Ana Brandt Photography
It’s the season filled with holiday lights, gift giving and Christmas traditions with loved ones — and there’s no better way to celebrate but to capture the beauty of it all. A great holiday family photograph is something you’ll cherish forever, plus there’s the fond memories that come along with having a photoshoot. To find the best Christmas card photo ideas, we spoke with professional photographers who shared their best advice for making the most of your family photoshoot.
Keep scrolling to learn how to settle on colors and themes for your shoot, genius techniques for keeping children (even toddlers!) engaged and the best poses to beautifully capture every family member. There’s also tips for selecting an ideal location, choosing the right Christmas outfits and what props work best for different ages. This might be the most important photo you take all year, so take it seriously but not too seriously — these photographers remind us that having fun is an important part of any photo.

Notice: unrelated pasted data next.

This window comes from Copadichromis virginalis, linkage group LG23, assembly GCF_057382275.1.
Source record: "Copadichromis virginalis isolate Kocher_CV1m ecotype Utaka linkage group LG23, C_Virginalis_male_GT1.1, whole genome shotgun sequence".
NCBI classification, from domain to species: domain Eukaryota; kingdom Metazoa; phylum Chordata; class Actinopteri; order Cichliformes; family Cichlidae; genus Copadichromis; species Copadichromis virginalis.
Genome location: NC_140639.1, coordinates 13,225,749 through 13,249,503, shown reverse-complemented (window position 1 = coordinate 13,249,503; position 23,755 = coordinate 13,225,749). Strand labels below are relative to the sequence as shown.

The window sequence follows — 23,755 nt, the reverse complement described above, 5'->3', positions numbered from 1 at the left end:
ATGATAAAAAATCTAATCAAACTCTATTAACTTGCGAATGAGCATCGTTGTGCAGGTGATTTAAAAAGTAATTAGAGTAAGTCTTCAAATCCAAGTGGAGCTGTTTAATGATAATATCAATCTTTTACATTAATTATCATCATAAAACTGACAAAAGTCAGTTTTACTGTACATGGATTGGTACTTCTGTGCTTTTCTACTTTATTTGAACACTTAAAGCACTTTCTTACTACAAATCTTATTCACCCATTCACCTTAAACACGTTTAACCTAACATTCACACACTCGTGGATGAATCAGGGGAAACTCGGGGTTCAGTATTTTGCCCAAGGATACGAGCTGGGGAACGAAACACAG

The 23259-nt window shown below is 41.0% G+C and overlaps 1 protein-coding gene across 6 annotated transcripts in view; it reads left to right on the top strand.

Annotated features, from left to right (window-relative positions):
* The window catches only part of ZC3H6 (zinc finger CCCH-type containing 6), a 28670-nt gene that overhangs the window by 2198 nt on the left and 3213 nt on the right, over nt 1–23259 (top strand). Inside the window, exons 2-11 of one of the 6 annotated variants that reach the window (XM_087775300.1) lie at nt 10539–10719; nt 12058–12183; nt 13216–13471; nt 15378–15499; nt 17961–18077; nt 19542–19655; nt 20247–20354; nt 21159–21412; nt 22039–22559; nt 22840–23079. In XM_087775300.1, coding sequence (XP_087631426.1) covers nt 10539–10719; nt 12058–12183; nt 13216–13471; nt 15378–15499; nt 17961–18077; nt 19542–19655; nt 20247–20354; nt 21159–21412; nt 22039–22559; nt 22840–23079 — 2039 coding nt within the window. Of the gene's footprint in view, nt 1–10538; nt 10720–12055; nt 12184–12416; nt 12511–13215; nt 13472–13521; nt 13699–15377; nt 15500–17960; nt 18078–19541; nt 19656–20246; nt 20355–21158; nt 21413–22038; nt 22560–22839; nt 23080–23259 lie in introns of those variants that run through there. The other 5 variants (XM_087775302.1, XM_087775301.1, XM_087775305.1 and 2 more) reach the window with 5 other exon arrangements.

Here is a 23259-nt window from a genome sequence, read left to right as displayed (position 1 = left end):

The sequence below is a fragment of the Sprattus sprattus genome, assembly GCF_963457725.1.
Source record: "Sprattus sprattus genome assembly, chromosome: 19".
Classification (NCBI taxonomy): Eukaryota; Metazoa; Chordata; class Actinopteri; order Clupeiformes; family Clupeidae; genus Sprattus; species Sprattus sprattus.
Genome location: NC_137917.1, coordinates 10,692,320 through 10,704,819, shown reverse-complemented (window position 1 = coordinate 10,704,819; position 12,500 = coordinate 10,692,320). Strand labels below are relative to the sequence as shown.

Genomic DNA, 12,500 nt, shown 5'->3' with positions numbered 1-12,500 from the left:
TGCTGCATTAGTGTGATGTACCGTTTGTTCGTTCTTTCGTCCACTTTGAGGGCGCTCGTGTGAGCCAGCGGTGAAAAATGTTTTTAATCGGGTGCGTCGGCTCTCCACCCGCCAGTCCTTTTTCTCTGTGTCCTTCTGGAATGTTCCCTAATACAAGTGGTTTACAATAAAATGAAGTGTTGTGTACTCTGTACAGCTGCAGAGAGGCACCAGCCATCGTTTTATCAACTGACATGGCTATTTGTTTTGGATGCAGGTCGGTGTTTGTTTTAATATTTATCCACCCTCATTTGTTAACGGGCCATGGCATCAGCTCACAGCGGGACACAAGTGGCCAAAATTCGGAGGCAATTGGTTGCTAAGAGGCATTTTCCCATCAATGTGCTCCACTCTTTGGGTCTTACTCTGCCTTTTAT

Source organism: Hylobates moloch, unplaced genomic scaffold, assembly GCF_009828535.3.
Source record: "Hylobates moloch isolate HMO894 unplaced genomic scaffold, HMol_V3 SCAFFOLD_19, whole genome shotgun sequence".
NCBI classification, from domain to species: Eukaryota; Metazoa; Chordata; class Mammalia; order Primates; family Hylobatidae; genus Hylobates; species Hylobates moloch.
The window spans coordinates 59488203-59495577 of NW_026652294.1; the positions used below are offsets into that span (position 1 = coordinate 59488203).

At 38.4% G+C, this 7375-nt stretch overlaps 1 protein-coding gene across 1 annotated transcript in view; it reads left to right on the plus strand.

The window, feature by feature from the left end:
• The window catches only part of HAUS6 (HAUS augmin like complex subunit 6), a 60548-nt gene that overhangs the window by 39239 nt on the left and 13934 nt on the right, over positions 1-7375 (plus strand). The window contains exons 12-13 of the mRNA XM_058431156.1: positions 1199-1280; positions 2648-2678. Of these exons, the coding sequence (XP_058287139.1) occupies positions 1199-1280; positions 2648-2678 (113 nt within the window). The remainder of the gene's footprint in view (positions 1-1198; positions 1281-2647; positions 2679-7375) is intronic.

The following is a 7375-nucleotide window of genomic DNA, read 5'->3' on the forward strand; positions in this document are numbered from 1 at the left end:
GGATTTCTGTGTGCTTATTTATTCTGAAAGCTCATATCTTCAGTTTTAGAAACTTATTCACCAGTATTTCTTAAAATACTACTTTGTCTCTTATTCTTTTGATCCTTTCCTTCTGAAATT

Find a creative idea that fits your family, whether you’re photographing a large family, posing with only one child or celebrating your first year as a married couple. Once you’ve taken the perfect portrait, all you have to do is settle on a message for inside your Christmas card, get your cards printed or DIY your Christmas card and mail your creations out to friends and family.
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Look at the camera. Then don’t look at the camera.
You want those formal, looking-straight-ahead shots. But you also want to capture what you’re like together as a family when no one is looking. “Quite often, you can get candids just by constantly clicking the shutter,” says Ana Brandt Photography of Ana Brandt Photography. “Someone is always looking at someone else.”
There’s no need for a Christmas tree.
Contrary to popular belief, you don’t need to include seasonal decor in your Christmas card photos. “Wrangling your family together for photos is no easy task and doing it for a photo that you can only show off once a year is not worth it for me,” says Nicole Mondestin of Nicole Mondestin Photography. “We need photos that can pull double duty: you can display them on your Christmas cards and hang them in your house all year round.”